However, the idea that ISPs act in tandem with the police through secret lists, no CRTC oversight, no court orders, etc., is to take a bad route to achieve a good thing. The ends, remember, don’t justify the ends in a civilized society. To think otherwise is to countenance rough justice.

By taking on these roles, and staking out very broad authority to exercise editorial judgement over the contents flowing through their networks, as each of the big six ISPs — Bell, Rogers, Telus, Quebecor, Shaw and Cogeco — in Canada do in their Acceptable Use Policies is to voluntarily prioritize the role of gatekeeper over that of gateway. It makes ISPs party to rough justice and a murky zone of operation beyond the rule of law and public knowledge.

Worse, once having willingly agreed to be a tool of the state and vested commercial interests, the door is wide open when it comes to a raft of other things. Lawful access, anyone?

Yes, it is precisely this deputizing of ISPs in the name of national security and law enforcement that is entailed by Bill C-51, the Investigative Powers for the 21st Century Act, that was introduced in the last Parliament and which will be brought in again under the new Conservative Government’s omnibus crime bill (see CIPPIC’s review of the legislation and its history here).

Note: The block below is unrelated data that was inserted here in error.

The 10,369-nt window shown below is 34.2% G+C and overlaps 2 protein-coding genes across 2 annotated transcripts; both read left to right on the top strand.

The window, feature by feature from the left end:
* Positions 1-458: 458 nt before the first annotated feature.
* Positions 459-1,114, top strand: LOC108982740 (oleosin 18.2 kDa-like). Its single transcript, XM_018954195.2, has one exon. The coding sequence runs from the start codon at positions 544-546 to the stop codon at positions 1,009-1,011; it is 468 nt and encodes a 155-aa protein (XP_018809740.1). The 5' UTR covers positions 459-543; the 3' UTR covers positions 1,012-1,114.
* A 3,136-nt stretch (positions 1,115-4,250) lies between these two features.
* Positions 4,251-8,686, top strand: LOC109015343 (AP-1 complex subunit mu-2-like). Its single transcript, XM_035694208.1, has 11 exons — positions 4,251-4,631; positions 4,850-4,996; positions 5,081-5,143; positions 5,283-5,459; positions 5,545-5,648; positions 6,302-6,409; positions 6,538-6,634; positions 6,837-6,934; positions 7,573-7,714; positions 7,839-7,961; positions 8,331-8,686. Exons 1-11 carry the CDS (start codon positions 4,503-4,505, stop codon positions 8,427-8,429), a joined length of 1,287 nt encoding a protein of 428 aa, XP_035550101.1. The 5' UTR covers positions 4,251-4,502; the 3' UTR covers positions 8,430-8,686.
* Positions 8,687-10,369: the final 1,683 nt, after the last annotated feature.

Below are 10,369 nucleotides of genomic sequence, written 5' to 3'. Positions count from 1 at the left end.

To be sure, telecoms companies have always had to build their networks equipped for national security and law enforcement purposes, and to comply with court orders when they are presented with them. Some used to complain that building networks to high-end national security needs created gold plated networks subsidized by telephone subscribers. So, there is nothing new in telecoms companies being deeply involved in matters of the state and law.

However, what is new, in both the Canadian case and the general trends underpinning Sarkozy’s push at the global level is the extent to which proposed new measures bypass existing practices: no court orders, wide-scale implementation of news surveillance technologies, and procedures that have left all of Canada’s provincial Privacy Commissioners and others strongly opposed to the Conservative’s proposed new law.

This is already problematic enough, and it probably not necessary to extend the sense of gravity of it all by inflating claims that the law, for instance, could make anonymity and certain kinds of linking illegal, as some have tried to do. Michael Geist and the legislative review of the Investigative Powers for the 21st Century Act done by the Library of Parliament show convincingly enough that that’s not likely to happen.